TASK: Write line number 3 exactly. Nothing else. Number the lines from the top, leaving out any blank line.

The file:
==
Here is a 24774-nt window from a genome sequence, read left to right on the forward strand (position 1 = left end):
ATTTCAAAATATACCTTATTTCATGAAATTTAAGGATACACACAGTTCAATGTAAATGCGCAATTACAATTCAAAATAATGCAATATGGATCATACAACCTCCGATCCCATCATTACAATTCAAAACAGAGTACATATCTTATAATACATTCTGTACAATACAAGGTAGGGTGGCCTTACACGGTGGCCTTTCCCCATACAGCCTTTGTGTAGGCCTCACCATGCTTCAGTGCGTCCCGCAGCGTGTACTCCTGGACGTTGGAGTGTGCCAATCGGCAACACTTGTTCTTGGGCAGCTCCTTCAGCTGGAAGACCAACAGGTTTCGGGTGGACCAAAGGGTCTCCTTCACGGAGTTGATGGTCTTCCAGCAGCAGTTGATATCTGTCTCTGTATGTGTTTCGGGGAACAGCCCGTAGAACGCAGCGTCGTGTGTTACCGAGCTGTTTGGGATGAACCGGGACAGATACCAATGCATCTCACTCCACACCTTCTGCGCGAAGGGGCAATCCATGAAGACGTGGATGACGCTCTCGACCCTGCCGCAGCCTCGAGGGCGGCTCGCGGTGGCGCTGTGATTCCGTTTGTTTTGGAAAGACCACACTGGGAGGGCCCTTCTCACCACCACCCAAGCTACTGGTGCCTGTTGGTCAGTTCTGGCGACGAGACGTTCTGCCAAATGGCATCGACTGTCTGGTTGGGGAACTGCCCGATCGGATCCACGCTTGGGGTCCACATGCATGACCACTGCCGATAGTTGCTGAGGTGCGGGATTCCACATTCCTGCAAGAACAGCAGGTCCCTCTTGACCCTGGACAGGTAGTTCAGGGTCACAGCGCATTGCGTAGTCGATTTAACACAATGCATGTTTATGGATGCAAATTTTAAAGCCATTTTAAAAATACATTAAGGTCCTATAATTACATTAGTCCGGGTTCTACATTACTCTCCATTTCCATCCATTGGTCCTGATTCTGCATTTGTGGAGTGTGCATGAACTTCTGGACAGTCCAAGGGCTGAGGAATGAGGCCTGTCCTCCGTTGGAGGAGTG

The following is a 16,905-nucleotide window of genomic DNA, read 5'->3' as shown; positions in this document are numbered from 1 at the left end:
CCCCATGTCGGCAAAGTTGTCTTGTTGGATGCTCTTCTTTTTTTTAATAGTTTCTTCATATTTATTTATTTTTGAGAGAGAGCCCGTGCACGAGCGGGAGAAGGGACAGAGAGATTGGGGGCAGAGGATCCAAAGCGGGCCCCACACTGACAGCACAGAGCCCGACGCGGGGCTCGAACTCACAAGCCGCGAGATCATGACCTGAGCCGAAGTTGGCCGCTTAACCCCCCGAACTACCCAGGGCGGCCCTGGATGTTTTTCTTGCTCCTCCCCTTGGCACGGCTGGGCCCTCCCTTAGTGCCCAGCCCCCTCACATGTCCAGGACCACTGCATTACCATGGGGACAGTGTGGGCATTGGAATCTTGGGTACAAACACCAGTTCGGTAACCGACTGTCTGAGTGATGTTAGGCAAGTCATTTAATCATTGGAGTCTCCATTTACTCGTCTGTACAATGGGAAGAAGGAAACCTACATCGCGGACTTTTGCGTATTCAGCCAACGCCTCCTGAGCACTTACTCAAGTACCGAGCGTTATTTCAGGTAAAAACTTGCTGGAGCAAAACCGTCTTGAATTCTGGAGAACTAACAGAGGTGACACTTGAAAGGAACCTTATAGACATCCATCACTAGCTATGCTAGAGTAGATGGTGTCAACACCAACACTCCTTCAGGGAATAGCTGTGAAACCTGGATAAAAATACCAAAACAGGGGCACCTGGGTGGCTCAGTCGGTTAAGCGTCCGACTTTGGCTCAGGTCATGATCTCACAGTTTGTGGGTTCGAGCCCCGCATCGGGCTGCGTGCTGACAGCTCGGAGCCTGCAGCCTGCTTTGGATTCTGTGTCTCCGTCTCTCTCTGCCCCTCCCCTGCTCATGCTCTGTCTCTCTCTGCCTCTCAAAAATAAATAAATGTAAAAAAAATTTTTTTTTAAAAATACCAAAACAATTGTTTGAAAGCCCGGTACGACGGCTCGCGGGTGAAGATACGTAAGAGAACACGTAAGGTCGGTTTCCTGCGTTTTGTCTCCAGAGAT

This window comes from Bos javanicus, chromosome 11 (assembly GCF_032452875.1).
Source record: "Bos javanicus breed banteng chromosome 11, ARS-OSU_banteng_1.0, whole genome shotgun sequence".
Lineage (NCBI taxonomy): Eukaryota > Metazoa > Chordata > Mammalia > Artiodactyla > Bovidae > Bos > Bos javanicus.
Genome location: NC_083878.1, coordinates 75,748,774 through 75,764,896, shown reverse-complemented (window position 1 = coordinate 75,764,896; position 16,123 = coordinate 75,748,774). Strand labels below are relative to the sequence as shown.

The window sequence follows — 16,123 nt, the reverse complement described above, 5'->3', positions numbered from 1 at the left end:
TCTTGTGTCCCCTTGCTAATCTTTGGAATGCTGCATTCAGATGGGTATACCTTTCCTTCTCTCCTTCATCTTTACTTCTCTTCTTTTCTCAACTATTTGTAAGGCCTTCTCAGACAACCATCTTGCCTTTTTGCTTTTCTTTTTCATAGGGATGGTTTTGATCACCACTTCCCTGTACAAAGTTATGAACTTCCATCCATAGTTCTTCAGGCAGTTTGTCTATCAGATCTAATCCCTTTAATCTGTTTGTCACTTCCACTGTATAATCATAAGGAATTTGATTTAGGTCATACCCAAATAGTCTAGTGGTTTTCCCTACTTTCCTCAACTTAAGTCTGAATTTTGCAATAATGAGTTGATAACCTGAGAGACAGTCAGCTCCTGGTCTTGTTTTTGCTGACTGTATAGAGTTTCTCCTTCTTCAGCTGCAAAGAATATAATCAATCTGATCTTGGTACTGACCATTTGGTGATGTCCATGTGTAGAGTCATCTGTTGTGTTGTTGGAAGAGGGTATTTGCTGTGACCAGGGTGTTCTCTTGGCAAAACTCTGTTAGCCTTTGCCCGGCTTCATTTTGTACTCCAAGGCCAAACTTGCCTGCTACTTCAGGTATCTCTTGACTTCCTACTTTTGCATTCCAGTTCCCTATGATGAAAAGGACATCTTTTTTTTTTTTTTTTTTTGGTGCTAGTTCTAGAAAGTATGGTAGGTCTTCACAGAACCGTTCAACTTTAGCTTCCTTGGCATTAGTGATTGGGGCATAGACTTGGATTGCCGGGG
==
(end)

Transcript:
The following is a 16,905-nucleotide window of genomic DNA, read 5'->3' as shown; positions in this document are numbered from 1 at the left end: